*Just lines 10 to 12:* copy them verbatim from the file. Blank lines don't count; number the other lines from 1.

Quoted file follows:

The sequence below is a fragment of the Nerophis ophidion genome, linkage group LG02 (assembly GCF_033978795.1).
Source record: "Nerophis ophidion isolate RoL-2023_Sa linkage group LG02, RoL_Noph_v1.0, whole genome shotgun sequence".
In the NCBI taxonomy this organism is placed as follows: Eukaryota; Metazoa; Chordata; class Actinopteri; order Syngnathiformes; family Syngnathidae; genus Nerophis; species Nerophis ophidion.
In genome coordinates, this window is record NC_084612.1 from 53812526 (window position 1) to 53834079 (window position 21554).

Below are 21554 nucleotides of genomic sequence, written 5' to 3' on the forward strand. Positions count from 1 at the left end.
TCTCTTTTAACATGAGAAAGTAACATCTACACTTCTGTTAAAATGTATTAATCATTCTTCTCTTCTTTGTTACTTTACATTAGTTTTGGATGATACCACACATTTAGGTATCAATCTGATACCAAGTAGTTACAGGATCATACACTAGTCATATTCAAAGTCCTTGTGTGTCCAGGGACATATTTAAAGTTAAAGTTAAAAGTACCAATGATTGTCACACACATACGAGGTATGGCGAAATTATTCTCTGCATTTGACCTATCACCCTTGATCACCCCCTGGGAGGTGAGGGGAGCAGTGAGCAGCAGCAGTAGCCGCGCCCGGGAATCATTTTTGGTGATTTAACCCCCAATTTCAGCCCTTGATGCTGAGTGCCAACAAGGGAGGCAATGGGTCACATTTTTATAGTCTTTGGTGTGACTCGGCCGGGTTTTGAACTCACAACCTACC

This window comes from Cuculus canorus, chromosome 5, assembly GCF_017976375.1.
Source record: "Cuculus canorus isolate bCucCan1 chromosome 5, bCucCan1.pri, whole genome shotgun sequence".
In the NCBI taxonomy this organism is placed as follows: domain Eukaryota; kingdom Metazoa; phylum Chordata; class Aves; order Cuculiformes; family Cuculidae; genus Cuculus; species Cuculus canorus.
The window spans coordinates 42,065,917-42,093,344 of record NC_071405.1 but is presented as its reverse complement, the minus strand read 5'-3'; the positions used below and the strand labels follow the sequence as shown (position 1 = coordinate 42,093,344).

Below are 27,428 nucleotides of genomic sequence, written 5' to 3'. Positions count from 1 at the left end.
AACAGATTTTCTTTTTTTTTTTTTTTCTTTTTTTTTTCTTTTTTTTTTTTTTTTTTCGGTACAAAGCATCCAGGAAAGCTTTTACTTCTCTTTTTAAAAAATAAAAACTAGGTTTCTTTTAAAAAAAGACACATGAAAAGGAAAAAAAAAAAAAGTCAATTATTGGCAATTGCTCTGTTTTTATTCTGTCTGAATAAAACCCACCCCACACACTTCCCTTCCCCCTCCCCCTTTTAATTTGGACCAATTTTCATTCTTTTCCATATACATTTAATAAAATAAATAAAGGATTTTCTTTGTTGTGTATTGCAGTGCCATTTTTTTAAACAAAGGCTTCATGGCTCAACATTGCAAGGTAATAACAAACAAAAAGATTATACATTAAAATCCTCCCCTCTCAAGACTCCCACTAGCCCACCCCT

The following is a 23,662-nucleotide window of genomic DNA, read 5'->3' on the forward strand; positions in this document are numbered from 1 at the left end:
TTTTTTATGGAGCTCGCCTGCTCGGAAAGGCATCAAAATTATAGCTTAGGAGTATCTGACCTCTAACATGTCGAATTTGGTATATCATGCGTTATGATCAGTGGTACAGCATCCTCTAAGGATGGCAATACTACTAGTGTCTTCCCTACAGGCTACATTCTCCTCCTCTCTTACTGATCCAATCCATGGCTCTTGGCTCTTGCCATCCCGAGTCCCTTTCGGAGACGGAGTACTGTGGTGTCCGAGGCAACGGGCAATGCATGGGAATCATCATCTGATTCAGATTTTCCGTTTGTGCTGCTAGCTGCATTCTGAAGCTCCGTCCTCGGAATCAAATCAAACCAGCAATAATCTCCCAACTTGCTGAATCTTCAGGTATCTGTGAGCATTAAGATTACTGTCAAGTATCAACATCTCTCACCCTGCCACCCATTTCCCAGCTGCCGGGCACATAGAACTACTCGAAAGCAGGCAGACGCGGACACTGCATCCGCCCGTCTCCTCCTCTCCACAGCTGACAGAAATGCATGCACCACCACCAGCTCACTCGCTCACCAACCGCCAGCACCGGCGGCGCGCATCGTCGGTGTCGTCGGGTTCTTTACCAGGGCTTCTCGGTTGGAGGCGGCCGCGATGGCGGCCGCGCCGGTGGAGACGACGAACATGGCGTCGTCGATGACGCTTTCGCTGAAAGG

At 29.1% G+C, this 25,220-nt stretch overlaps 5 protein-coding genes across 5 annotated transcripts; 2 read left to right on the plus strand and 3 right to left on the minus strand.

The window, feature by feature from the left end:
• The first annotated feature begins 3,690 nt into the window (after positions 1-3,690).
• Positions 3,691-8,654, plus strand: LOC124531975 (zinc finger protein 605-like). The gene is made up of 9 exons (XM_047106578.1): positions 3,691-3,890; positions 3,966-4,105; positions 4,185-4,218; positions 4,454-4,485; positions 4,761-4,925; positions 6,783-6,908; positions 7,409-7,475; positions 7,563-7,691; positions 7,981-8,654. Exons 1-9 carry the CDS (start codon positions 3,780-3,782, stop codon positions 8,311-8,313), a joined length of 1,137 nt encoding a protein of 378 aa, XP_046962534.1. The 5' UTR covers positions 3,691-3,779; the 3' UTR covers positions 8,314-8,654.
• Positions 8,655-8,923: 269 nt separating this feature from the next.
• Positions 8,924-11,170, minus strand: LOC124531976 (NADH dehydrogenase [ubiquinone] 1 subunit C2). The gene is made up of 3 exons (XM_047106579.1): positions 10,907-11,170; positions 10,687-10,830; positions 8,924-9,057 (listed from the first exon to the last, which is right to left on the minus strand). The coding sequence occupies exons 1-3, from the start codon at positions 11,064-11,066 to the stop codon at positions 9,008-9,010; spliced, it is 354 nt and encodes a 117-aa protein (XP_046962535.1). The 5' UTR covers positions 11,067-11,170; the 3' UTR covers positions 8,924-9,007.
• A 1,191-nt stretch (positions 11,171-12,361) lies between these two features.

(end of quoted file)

The window spans coordinates 42,065,917-42,093,344 of record NC_071405.1 but is presented as its reverse complement, the minus strand read 5'-3'; the positions used below and the strand labels follow the sequence as shown (position 1 = coordinate 42,093,344).

Below are 27,428 nucleotides of genomic sequence, written 5' to 3'. Positions count from 1 at the left end.
AACAGATTTTCTTTTTTTTTTTTTTTCTTTTTTTTTTCTTTTTTTTTTTTTTTTTTCGGTACAAAGCATCCAGGAAAGCTTTTACTTCTCTTTTTAAAAAATAAAAACTAGGTTTCTTTTAAAAAAAGACACATGAAAAGGAAAAAAAAAAAAAGTCAATTATTGGCAATTGCTCTGTTTTTATTCTGTCTGAATAAAACCCACCCCACACACTTCCCTTCCCCCTCCCCCTTTTAATTTGGACCAATTTTCATTCTTTTCCATATACATTTAATAAAATAAATAAAGGATTTTCTTTGTTGTGTATTGCAGTGCCATTTTTTTAAACAAAGGCTTCATGGCTCAACATTGCAAGGTAATAACAAACAAAAAGATTATACATTAAAATCCTCCCCTCTCAAGACTCCCACTAGCCCACCCCT